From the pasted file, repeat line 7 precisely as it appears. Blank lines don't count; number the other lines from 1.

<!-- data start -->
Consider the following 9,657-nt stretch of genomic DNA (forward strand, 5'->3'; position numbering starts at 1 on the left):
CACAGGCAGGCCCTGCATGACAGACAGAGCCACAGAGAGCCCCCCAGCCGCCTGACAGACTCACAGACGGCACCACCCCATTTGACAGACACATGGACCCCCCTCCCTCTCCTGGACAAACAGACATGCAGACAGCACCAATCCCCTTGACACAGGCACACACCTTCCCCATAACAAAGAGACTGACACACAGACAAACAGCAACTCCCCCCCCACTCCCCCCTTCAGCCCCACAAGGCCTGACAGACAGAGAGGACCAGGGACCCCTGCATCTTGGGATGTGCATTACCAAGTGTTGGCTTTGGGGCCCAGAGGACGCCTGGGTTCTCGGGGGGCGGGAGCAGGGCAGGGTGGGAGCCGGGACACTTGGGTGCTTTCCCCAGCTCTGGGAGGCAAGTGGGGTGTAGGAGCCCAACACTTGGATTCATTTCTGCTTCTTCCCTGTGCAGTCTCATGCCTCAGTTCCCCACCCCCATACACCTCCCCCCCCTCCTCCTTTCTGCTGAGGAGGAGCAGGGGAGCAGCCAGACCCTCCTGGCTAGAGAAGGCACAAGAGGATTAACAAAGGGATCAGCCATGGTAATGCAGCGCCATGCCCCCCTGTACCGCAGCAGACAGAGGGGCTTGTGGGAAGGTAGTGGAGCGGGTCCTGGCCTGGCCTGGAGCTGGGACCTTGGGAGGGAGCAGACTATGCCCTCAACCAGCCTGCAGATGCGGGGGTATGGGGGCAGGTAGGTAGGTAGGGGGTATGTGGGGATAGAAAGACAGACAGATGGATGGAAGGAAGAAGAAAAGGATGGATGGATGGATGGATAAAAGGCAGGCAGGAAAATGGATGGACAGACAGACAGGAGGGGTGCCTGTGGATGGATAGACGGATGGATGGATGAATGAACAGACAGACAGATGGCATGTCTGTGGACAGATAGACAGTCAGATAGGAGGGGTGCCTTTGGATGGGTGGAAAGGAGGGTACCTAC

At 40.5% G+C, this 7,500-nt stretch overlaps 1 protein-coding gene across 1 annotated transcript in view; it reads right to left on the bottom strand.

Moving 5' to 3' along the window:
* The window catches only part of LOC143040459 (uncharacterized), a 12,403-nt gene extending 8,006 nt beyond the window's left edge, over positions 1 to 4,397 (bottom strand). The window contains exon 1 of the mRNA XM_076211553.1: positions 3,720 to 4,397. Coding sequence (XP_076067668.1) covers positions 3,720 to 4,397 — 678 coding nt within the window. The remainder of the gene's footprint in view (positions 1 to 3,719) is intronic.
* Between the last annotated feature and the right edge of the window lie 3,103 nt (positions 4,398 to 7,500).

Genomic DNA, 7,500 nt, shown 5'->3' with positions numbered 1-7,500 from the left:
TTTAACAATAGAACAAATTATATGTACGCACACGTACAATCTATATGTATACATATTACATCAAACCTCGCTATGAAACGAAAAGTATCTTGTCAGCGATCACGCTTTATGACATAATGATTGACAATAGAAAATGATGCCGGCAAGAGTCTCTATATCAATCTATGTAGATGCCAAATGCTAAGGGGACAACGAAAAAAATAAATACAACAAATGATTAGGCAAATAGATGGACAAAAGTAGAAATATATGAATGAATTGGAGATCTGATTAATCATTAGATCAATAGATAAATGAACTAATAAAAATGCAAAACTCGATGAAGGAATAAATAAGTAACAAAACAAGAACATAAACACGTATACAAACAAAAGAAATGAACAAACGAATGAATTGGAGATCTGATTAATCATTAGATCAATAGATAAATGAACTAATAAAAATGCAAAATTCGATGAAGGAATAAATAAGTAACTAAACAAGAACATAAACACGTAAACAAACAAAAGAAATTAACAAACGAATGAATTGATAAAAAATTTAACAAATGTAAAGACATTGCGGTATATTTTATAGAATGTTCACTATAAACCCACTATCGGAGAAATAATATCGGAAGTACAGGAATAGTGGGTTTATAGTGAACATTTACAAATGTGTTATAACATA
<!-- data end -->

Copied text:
Genomic DNA, 7,500 nt, shown 5'->3' with positions numbered 1-7,500 from the left: